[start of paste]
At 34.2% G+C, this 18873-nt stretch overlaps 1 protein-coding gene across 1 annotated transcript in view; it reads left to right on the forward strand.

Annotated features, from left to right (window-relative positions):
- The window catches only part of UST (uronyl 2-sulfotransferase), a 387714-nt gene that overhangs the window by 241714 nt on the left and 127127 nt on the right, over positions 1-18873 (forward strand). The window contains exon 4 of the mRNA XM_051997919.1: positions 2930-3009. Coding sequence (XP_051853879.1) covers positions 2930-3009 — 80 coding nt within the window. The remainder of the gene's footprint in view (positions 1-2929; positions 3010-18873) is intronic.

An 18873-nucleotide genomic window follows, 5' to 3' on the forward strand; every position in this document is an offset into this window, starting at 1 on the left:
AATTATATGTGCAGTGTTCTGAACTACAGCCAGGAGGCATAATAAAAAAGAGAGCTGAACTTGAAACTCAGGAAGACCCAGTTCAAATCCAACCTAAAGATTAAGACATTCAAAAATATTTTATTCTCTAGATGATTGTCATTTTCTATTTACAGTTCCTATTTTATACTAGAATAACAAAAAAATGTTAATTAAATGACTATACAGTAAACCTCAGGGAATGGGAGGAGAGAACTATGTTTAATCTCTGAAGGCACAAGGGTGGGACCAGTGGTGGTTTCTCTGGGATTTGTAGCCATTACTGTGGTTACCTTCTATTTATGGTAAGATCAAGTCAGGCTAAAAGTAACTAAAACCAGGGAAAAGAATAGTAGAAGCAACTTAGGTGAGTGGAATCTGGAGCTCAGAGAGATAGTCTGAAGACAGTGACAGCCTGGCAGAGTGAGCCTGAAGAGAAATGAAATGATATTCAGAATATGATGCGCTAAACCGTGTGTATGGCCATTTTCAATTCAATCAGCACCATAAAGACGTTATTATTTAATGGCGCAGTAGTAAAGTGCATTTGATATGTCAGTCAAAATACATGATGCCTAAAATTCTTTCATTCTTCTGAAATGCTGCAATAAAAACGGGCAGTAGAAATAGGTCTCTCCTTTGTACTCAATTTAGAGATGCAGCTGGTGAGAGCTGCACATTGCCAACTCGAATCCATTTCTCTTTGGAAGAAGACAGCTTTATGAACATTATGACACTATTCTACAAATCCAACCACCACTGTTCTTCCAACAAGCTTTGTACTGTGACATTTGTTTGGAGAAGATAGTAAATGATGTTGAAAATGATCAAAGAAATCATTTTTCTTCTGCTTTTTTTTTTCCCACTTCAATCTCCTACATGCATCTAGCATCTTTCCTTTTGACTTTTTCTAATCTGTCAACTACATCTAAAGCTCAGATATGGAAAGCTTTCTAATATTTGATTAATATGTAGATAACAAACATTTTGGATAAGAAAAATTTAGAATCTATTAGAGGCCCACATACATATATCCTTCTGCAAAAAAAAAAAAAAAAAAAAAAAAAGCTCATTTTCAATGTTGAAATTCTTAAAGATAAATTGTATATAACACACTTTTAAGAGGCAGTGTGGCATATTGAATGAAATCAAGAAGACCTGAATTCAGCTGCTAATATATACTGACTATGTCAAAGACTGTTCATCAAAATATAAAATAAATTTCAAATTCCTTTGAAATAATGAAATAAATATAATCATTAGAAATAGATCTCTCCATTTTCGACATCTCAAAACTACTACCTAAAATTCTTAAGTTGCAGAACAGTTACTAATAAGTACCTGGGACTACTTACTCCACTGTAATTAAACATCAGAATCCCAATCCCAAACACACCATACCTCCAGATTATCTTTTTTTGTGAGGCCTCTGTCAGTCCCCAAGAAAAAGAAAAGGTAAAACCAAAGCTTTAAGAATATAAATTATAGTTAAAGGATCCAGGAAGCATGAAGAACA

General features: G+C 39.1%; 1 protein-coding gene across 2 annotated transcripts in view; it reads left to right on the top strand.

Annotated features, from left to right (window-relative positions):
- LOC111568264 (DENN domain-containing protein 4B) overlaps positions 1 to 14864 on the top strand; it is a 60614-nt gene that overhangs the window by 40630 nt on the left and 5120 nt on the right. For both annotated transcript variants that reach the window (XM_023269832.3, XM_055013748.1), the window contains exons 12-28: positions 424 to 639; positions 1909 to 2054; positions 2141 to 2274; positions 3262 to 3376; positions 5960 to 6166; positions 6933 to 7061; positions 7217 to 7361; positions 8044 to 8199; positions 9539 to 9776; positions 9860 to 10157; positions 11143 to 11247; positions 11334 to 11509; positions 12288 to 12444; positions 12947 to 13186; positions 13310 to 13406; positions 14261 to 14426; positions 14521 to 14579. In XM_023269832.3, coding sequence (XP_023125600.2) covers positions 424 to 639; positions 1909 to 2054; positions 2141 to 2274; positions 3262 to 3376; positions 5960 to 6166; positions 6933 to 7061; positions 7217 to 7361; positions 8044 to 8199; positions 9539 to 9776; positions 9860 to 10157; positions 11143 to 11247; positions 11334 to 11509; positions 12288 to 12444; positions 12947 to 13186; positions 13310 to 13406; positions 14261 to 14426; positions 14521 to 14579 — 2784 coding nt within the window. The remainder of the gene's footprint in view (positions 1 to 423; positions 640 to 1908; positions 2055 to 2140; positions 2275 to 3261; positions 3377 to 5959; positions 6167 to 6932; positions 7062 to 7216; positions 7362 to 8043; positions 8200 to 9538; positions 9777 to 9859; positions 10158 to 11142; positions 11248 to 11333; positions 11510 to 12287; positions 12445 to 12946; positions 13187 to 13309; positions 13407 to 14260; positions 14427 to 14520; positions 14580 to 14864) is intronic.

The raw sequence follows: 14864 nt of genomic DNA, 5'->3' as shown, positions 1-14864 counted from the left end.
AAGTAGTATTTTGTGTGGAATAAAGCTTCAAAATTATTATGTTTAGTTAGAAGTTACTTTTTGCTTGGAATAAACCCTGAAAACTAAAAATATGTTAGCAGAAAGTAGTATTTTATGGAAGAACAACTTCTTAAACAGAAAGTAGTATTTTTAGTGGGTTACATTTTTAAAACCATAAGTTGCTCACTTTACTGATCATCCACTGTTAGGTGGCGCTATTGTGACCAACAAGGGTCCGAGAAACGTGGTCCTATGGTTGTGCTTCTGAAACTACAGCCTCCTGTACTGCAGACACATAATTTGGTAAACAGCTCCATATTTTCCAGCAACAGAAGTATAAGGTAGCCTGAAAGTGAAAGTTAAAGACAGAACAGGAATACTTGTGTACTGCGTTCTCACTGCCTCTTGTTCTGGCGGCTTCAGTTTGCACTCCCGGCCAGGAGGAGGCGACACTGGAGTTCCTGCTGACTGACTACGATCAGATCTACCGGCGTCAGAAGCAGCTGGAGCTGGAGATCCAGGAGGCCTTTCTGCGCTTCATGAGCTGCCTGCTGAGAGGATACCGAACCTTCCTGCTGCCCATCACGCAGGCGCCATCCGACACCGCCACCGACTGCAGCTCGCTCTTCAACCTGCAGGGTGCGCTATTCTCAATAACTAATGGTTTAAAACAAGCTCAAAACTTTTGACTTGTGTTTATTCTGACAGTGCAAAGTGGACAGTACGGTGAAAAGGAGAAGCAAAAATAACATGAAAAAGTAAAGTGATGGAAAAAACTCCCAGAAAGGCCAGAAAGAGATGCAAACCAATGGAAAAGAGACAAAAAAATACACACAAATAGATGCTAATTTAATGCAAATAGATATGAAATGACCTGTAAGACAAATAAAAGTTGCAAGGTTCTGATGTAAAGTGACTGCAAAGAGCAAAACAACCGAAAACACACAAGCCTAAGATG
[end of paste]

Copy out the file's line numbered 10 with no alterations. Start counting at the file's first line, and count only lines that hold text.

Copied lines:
AAGTAGTATTTTGTGTGGAATAAAGCTTCAAAATTATTATGTTTAGTTAGAAGTTACTTTTTGCTTGGAATAAACCCTGAAAACTAAAAATATGTTAGCAGAAAGTAGTATTTTATGGAAGAACAACTTCTTAAACAGAAAGTAGTATTTTTAGTGGGTTACATTTTTAAAACCATAAGTTGCTCACTTTACTGATCATCCACTGTTAGGTGGCGCTATTGTGACCAACAAGGGTCCGAGAAACGTGGTCCTATGGTTGTGCTTCTGAAACTACAGCCTCCTGTACTGCAGACACATAATTTGGTAAACAGCTCCATATTTTCCAGCAACAGAAGTATAAGGTAGCCTGAAAGTGAAAGTTAAAGACAGAACAGGAATACTTGTGTACTGCGTTCTCACTGCCTCTTGTTCTGGCGGCTTCAGTTTGCACTCCCGGCCAGGAGGAGGCGACACTGGAGTTCCTGCTGACTGACTACGATCAGATCTACCGGCGTCAGAAGCAGCTGGAGCTGGAGATCCAGGAGGCCTTTCTGCGCTTCATGAGCTGCCTGCTGAGAGGATACCGAACCTTCCTGCTGCCCATCACGCAGGCGCCATCCGACACCGCCACCGACTGCAGCTCGCTCTTCAACCTGCAGGGTGCGCTATTCTCAATAACTAATGGTTTAAAACAAGCTCAAAACTTTTGACTTGTGTTTATTCTGACAGTGCAAAGTGGACAGTACGGTGAAAAGGAGAAGCAAAAATAACATGAAAAAGTAAAGTGATGGAAAAAACTCCCAGAAAGGCCAGAAAGAGATGCAAACCAATGGAAAAGAGACAAAAAAATACACACAAATAGATGCTAATTTAATGCAAATAGATATGAAATGACCTGTAAGACAAATAAAAGTTGCAAGGTTCTGATGTAAAGTGACTGCAAAGAGCAAAACAACCGAAAACACACAAGCCTAAGATG